Xtreme Everest is a team of bold and determined intensive care doctors, nurses, and scientists who conduct experiments on themselves and other volunteers on Mt. Everest. They chose the world’s highest mountain, a location with extreme weather patterns and very low oxygen levels, to mimic the critical conditions of patients in the ICU. They even performed experiments at the “Death Zone” where the altitude is so high there is just barely enough oxygen to support life. The daring Xtreme team hopes to further elucidate the molecular mechanisms of many diseases and change the way people treat critical patients at sea level.
Recently, a paper was published using the data this team gathered about the mechanism of insulin resistance and type II diabetes. But first, a quick background on insulin. Insulin is a hormone produced by the pancreas that is released when blood sugar levels are high. Those with insulin resistance do not respond as well to this hormone causing blood sugar levels to remain high. In type II diabetes, the levels have reached a point of toxicity.
In a 2007 diabetes experiment, half the team was placed at the Everest Base Camp and the other half trekked to the top of the mountain. At weeks 6 and 8 of their journey, measurements of glucose control, body weight, inflammation biomarkers, etc. were taken.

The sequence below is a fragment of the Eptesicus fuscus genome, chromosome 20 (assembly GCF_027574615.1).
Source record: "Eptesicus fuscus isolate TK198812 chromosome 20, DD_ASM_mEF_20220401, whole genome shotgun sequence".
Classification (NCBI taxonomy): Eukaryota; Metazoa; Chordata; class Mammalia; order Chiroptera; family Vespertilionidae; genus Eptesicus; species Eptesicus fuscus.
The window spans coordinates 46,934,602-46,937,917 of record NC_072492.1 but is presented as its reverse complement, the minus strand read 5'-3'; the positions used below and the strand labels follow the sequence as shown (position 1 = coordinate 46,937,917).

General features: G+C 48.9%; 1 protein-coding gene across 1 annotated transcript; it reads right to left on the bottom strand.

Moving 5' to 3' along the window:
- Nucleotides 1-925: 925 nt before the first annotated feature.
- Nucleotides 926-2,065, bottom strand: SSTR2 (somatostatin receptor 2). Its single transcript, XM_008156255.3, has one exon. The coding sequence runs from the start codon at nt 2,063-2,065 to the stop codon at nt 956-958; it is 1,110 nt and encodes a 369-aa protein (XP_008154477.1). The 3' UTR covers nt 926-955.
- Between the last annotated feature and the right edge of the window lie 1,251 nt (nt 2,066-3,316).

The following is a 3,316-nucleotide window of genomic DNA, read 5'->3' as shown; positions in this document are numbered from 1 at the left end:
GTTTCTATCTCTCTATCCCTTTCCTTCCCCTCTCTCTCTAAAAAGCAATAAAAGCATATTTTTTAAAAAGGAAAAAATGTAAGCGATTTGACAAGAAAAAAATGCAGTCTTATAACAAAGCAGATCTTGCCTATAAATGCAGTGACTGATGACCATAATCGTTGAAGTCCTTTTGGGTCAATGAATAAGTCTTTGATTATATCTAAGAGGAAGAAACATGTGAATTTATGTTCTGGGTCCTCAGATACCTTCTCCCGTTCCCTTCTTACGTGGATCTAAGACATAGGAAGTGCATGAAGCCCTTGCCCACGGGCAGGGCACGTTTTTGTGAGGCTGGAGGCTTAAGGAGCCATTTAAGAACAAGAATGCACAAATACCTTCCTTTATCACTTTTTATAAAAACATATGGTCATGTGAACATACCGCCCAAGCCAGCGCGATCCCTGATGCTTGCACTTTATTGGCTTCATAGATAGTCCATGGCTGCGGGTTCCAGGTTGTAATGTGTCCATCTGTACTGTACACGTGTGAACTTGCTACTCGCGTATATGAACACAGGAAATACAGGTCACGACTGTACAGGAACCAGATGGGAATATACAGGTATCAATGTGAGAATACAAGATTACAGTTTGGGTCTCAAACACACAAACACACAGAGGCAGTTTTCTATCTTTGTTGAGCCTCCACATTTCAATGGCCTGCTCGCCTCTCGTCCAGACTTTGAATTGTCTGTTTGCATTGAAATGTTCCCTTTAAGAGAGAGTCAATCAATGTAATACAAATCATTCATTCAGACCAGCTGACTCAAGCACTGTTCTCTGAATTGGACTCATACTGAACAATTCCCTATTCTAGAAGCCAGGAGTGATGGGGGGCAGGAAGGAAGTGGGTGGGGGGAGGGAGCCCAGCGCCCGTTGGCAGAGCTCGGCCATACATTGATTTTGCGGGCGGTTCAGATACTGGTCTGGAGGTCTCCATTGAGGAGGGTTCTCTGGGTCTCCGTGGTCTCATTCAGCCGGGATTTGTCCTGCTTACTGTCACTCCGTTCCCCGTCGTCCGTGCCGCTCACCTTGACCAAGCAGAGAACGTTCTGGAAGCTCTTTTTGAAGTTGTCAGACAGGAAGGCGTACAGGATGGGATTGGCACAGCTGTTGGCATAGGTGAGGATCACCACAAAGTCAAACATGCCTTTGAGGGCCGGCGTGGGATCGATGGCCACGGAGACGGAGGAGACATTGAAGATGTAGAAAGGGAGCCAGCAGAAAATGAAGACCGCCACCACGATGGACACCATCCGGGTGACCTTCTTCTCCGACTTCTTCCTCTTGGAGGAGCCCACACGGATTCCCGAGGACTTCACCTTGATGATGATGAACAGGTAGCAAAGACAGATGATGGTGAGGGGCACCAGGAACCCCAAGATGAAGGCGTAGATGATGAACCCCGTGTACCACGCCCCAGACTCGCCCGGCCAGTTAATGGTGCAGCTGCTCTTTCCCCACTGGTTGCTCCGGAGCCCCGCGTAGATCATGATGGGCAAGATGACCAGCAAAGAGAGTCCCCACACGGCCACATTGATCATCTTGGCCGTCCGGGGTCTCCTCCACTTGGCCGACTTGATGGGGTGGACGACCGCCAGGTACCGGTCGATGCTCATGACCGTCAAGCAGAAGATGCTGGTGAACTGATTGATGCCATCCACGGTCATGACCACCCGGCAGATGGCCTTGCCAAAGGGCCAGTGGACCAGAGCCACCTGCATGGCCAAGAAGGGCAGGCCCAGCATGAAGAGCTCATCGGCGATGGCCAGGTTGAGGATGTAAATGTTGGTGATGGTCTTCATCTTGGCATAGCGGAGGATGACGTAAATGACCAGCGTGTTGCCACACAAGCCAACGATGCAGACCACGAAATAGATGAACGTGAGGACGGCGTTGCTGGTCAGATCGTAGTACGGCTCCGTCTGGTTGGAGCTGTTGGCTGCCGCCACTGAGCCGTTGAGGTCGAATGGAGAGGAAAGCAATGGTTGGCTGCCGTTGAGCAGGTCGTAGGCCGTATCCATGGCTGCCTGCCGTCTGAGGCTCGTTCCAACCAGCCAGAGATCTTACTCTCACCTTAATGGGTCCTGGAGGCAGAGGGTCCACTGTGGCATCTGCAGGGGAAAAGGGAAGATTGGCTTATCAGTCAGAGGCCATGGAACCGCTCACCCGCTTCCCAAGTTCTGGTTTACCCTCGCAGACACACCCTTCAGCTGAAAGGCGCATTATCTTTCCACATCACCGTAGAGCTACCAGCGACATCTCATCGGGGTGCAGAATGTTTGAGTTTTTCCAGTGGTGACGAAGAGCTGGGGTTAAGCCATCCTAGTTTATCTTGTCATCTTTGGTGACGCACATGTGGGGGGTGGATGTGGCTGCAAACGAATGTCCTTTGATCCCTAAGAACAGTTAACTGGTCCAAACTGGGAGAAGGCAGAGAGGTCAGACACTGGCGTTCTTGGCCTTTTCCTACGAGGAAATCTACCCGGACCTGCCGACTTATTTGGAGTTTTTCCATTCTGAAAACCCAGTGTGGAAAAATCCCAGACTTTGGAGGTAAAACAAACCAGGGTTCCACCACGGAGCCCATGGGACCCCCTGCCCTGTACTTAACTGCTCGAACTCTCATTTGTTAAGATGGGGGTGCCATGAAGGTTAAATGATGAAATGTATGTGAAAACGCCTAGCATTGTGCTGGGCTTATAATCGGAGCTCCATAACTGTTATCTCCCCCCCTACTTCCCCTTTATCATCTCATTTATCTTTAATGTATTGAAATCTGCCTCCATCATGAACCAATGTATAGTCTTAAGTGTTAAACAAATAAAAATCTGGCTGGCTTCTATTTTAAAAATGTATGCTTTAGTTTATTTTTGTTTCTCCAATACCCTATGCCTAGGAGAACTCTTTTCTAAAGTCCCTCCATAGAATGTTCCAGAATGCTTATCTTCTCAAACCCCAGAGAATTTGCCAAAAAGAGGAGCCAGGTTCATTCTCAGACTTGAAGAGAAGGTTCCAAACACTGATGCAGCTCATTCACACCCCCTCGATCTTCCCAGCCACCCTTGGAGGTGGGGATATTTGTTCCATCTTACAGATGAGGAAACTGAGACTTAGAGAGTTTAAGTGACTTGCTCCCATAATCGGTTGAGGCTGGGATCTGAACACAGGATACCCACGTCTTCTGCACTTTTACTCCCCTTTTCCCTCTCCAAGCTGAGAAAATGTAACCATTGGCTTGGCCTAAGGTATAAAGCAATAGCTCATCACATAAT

What they found was that several insulin resistance markers (markers of inflammation and oxidative stress) were increased after being deprived of oxygen (hypoxia) at the high altitude. Professor Mike Grocott from University of Southampton described explained the findings: “Fat tissue in obese people is believed to exist in a chronic state of mild hypoxia because the small blood vessels are unable to supply sufficient oxygen to fat tissue.” This oxidative stress contributes to insulin resistance and later on type II diabetes. They concluded that the changes in their bodies at the top of the mountain mimic the conditions of obese people at sea level. This finding could change the way diabetes is treated and prevented – with more focus on dampening oxidative stress and inflammation
1. What kinds of diabetes treatment/prevention could come from these findings?
2. What other diseases are they currently studying or should be researching about?
3. Think about the ethics behind human experimentation at such conditions.
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